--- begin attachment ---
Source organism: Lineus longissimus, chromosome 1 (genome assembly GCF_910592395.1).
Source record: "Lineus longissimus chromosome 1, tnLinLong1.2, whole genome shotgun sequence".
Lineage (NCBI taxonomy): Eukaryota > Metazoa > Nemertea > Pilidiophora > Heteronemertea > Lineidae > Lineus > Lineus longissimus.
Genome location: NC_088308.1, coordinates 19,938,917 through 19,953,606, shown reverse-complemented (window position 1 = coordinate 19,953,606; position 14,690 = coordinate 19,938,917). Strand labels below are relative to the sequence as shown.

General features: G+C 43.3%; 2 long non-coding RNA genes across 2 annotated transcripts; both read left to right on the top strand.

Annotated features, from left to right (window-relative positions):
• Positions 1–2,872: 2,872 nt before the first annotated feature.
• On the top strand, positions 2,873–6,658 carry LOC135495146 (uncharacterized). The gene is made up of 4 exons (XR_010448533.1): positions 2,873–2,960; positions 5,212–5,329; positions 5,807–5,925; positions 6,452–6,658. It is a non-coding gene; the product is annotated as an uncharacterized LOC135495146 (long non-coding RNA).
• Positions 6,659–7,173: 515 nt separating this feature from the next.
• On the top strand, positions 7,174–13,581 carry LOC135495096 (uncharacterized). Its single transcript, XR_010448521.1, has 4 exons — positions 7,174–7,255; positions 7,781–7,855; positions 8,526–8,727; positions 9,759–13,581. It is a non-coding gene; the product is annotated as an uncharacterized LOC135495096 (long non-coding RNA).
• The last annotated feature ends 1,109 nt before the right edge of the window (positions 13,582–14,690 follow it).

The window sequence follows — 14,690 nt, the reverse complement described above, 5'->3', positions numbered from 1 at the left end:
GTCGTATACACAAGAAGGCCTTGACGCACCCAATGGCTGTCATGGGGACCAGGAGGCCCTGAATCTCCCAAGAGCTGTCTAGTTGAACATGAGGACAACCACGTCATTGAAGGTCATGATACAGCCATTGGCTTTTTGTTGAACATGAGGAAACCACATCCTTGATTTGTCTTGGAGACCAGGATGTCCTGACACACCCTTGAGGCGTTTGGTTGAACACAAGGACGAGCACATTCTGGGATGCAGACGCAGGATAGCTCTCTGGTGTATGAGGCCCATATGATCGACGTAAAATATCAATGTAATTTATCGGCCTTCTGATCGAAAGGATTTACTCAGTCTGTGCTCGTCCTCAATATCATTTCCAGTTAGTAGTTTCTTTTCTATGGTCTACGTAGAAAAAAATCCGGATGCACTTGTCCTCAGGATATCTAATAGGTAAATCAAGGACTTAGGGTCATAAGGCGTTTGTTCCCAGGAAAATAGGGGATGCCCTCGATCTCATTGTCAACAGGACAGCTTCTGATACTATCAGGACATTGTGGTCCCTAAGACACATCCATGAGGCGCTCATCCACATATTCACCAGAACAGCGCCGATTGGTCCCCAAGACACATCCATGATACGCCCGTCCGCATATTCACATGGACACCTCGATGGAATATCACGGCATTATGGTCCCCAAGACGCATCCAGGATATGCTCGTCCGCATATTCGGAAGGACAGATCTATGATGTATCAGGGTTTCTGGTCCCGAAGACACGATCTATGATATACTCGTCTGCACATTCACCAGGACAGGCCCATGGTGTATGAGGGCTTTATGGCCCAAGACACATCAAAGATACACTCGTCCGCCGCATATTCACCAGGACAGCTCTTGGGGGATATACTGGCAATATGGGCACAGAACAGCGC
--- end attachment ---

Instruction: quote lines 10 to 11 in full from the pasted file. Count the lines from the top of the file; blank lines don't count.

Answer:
• On the top strand, positions 7,174–13,581 carry LOC135495096 (uncharacterized). Its single transcript, XR_010448521.1, has 4 exons — positions 7,174–7,255; positions 7,781–7,855; positions 8,526–8,727; positions 9,759–13,581. It is a non-coding gene; the product is annotated as an uncharacterized LOC135495096 (long non-coding RNA).
• The last annotated feature ends 1,109 nt before the right edge of the window (positions 13,582–14,690 follow it).